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Biomechanics of the Pericellular Matrix (PCM): Roles in Cartilage Development and Osteoarthritis
Start Date: 10/30/2017Start Time: 3:00 PM
End Date: 10/30/2017End Time: 5:00 PM

Event Description
BIOMED PhD Research Proposal

Biomechanics of the Pericellular Matrix: Roles in Cartilage Development and Osteoarthritis

Daphney Chery, PhD Candidate, School of Biomedical Engineering, Science and Health Systems

Lin Han, Assistant Professor, School of Biomedical Engineering, Science and Health Systems

The pericellular matrix (PCM) is a narrow 3-5 μm thick tissue surrounding the chondrocytes in articular cartilage. The PCM of normal cartilage is defined by the exclusive presence of type VI collagen. Moreover, in comparison to the further-removed territorial/interterritorial matrix (T/IT-ECM), it also has a higher concentration of proteoglycans, perlecan, types II and IX collagen and fibronectin. The PCM lies in the intermediate space between the T/IT- ECM and the cell and has distinctive mechanical and structural properties from the T/IT-ECM. Being the immediate microenvironment of each cell, it has been hypothesized that the PCM serves as a transducer for biomechanical, biophysical and biochemical signals between the cell and the ECM. For example, studies have found that the PCM is critical to many mechanosensitive cell activities such as adhesion, migration, solute transport and mechanotransduction. This renders it important to understand the biomechanical and structural properties of cartilage PCM.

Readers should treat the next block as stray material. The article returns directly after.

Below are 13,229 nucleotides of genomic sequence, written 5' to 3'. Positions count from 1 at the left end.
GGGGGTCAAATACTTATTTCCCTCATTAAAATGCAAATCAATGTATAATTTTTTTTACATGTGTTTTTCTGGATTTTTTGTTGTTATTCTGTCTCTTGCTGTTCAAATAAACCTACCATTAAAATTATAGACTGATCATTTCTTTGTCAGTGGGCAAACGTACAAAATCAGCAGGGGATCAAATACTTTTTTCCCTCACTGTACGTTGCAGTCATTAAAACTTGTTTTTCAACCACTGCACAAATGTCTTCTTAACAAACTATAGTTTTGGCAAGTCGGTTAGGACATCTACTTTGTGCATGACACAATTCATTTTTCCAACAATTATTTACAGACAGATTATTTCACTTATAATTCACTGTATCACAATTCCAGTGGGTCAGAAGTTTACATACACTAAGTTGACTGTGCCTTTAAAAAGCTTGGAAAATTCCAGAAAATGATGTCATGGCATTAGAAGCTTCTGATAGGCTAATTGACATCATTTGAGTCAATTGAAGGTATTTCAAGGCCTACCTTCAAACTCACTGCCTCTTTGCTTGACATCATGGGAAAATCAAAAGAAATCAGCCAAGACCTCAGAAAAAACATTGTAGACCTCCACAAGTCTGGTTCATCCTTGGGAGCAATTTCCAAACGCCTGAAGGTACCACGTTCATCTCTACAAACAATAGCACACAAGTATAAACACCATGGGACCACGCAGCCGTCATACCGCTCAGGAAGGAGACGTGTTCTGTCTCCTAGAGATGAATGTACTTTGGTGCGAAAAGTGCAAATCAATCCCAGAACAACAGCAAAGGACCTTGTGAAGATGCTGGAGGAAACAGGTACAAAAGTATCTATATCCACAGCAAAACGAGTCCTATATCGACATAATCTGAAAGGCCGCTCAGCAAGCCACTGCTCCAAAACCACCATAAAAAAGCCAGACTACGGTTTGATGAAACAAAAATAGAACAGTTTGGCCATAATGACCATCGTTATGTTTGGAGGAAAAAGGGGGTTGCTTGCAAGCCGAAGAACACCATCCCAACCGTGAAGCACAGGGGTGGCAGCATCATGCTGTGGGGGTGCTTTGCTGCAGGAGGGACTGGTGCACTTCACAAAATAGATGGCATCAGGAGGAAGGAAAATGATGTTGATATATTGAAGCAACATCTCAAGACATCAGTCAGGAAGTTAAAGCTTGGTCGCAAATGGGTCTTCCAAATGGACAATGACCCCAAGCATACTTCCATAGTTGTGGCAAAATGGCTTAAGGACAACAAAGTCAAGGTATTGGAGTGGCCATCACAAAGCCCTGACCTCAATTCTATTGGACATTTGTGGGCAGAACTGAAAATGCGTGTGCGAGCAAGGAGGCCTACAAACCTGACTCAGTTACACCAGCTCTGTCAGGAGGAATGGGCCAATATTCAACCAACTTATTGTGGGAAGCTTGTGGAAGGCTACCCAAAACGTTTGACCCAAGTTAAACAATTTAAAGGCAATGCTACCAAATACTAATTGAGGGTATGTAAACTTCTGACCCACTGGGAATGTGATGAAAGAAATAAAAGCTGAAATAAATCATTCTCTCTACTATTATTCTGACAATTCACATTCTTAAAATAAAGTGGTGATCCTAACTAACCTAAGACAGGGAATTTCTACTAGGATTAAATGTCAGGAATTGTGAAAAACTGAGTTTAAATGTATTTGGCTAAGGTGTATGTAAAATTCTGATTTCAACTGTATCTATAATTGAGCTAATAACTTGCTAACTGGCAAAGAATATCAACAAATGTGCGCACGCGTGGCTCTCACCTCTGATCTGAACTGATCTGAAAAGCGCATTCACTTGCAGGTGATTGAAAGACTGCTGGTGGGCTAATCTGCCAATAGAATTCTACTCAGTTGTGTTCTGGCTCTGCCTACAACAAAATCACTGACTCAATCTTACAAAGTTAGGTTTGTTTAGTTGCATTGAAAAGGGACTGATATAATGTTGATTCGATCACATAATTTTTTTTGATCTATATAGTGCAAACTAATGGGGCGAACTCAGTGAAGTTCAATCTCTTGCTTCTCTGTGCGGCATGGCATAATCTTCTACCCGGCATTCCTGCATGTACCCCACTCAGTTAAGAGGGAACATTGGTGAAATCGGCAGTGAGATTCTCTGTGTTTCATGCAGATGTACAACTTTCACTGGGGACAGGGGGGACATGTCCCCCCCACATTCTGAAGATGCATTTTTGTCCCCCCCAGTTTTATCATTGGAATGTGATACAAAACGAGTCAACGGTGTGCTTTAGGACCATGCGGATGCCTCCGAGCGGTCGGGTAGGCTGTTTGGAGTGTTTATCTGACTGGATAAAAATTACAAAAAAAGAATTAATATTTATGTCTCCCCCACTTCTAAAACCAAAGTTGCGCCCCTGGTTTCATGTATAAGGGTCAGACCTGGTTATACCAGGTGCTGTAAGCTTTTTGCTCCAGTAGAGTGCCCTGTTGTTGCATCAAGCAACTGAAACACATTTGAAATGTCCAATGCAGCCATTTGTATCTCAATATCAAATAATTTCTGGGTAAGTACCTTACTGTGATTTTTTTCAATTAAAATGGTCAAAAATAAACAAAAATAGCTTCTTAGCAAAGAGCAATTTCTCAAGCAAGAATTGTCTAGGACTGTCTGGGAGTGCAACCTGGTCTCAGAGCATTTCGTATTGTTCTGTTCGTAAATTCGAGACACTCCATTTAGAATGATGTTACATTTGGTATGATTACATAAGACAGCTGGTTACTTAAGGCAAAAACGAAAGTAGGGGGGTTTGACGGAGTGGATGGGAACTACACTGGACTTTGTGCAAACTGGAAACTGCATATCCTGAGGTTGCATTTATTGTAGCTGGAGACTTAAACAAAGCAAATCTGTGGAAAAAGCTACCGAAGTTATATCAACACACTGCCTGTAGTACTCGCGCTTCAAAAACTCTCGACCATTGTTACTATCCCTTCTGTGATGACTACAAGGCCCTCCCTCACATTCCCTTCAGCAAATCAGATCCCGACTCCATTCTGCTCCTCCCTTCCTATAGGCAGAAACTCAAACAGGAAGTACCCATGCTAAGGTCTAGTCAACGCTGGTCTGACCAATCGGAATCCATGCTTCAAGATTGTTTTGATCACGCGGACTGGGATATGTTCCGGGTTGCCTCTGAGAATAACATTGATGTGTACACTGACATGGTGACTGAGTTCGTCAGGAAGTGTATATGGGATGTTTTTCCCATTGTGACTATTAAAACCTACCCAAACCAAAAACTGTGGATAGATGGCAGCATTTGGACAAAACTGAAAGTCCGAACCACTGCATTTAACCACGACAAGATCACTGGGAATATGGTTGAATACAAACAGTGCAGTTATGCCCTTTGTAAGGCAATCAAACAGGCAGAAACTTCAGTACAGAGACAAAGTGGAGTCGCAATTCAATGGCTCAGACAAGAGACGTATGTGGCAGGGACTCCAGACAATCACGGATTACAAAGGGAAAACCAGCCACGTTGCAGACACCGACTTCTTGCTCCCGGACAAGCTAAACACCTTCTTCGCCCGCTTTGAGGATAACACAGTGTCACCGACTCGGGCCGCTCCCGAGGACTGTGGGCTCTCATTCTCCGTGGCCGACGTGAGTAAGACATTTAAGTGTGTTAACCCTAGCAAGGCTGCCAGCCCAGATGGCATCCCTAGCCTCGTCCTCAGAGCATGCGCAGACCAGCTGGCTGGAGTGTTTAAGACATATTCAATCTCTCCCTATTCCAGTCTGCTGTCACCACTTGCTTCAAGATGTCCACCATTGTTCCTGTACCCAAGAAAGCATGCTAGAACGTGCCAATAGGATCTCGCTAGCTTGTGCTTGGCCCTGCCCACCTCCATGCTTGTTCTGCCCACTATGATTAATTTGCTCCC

This study will generate new knowledge on the biomechanics and structure of the PCM in articular cartilage during the development and the progression of OA. First, we will study the effects of decorin on the structure and mechanical properties of murine articular cartilage at the fetal, juvenile and mature stages. This will provide a molecular benchmark for understanding the governing effects of decorin on articular cartilage during maturation. Second, since murine model provides a unique tool to study OA pathogenesis in vivo, we will for the first time, quantify the structure and mechanical properties of the PCM during the initiation and progression of OA in wild-type articular cartilage using our destabilization of medial meniscus mice model. This will provide a basis for understanding whether PCM can serve as a potential target for early OA detection.
Contact Information:
Name: Ken Barbee
Phone: 215-895-1335
Email: barbee@drexel.edu
Daphney Chery
Bossone Research Center, Room 709, located at 32nd and Market Streets.
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